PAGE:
However, Walt Disney’s daughters were huge films of the Mary Poppins books and Walt promised to make a film of it. As such, Disney spent the next 20 years trying to convince Travers to change her mind.
She finally agreed in 1961 under the exception that she have script approval rights. We will take a closer look at what she thought of the final product later.
This relationship between Walt Disney and P.L Travers was dramatized in the 2013 Disney film Saving Mr. Banks. Tom Hanks and Emma Thompson play Disney and Travers, respectively.
The Highest Grossing Film and a Critical Darling of 1964
After working for so long to secure the right to the film, it was a vindication for Walt Disney to see Mary Poppins become an extraordinary success.
On a roughly 5 million dollar budget, Mary Poppins hauled in more than 103 million at the box office. Not only was this number good enough to be the highest-grossing film of 1964, but it was also the most popular movie to ever be released by Walt Disney Studios.
The film wasn’t just a commercial success either, the critics also adored the whimsical film. At the Oscars, Mary Poppins secured a staggering 13 nominations including best director, best actress, and even Best Picture. This number was also a record for a Disney film.
On the night of the awards, Mary Poppins won five categories. Beyond Julie Andrews as best actress, best original song, and best visual effects, and more were secured.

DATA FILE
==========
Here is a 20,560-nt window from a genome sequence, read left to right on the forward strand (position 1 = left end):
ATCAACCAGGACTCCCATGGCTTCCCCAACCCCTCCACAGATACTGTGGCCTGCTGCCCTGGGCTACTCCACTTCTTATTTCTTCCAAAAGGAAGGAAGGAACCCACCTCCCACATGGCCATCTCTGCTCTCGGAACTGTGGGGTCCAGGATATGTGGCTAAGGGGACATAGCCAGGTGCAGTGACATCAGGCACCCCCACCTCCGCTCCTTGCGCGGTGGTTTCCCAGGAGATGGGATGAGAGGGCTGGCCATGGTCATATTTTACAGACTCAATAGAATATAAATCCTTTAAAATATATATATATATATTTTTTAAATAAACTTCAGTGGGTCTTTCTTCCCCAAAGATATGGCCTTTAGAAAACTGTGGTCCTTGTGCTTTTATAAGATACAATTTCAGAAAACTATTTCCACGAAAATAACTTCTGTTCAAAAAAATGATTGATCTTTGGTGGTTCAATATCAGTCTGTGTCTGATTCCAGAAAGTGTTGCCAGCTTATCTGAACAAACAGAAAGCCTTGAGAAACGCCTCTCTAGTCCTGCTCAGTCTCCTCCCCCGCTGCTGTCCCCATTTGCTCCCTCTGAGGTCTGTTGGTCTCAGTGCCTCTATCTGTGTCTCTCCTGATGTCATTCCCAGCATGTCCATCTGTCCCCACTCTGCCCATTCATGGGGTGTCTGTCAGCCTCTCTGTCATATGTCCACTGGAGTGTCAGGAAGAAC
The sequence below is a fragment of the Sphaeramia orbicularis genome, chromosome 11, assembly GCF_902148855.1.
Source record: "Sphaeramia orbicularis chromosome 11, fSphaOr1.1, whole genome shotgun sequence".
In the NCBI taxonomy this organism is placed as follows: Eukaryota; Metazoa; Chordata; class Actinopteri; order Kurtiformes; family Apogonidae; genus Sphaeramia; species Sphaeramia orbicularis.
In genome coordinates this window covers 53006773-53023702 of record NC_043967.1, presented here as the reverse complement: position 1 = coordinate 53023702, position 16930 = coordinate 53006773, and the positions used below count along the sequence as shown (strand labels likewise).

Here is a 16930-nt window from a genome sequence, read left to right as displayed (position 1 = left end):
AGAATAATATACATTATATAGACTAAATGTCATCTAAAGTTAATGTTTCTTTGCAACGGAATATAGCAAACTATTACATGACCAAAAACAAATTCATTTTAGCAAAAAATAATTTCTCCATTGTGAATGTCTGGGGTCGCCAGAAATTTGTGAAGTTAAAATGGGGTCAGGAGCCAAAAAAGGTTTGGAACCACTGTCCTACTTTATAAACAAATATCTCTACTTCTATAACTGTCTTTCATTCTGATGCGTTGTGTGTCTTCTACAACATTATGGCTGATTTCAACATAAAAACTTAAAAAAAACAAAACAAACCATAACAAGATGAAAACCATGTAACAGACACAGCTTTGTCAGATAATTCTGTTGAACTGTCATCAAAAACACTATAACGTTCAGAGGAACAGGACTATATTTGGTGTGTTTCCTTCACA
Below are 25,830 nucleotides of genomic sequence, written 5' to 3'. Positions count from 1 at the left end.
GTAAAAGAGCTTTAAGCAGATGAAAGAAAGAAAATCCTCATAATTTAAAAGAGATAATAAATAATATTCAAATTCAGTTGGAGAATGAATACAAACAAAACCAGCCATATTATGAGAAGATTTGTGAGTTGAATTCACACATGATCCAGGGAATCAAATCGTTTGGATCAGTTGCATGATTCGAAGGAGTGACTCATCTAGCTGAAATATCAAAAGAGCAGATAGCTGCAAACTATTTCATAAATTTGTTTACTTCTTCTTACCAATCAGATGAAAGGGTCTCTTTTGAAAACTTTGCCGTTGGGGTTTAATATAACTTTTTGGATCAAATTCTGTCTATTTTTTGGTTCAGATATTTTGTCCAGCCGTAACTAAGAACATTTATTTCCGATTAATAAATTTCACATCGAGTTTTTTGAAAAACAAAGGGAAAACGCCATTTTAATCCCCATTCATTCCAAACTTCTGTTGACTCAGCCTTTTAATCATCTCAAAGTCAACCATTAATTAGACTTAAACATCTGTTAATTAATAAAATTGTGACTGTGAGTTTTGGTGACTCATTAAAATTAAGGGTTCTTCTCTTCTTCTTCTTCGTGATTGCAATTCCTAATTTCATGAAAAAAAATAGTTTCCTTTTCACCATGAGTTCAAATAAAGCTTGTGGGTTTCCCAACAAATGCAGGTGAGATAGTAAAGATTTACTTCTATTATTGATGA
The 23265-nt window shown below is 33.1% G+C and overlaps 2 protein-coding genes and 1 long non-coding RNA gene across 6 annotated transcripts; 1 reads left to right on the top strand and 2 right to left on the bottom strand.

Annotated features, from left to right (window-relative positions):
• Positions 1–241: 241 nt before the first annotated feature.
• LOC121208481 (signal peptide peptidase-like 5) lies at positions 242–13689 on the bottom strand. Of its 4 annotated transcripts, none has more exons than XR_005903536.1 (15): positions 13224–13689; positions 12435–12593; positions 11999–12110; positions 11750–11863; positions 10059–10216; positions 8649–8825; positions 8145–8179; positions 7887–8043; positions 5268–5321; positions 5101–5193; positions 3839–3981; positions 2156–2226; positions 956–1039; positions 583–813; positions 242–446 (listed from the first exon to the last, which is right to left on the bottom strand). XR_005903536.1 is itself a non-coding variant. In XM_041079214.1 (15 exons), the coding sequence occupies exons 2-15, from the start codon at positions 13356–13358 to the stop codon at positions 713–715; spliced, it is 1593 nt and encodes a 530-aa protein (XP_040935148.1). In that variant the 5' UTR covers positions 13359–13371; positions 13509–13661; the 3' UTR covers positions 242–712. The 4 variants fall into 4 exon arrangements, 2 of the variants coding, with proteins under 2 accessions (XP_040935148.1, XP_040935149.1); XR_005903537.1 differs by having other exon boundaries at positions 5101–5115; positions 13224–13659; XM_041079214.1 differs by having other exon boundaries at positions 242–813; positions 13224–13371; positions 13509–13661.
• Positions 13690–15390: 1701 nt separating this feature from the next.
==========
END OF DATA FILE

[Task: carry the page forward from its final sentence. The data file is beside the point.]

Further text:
The Profit Funded Walt Disney World
Speaking of the massive box office returns, these dollars did more than just line the studio’s pockets.
The profit helped pay for Walt Disney World. After the film, Walt Disney purchased a huge parcel of land in Central Florida with the theme park in mind.
The Park was finished in 1971 and has become the highest-grossing theme park in the world and a massive tourist destination.
Thank you, Mary Poppins.
Bert is an Amalgam of Many Travers Characters
One of the most memorable roles in the film is Dick Van Dyke’s character, Bert. Bert is a jack of all trades and one of Mary’s closest friends.
However, unlike Mary herself, Bert is not a direct lift from the pages of the Travers’ books. Instead, he is a combination of many of her supporting characters. Notably, Bert is recognized as a chimney sweep. His song “Chim Chim Cher-ee” was written with that job in mind.
Yet, throughout the film, Bert also has the jobs of street artist, musician, and a kite salesman.
Disney got away with inventing this character, but Travers insisted that the film wouldn’t allude to a romance between Bert and Mary. Instead, they are written as only friends.
Many Names were Shopped before Van Dyke
Speaking of Dick Van Dyke’s character Bert, the role was nearly filled by someone else. In fact, quite a few names were kicked around for Bert.
Lawrence Harvey and Cary Grant were a few of the names that Disney suggested. He was adamantly in favor of Grant playing the part.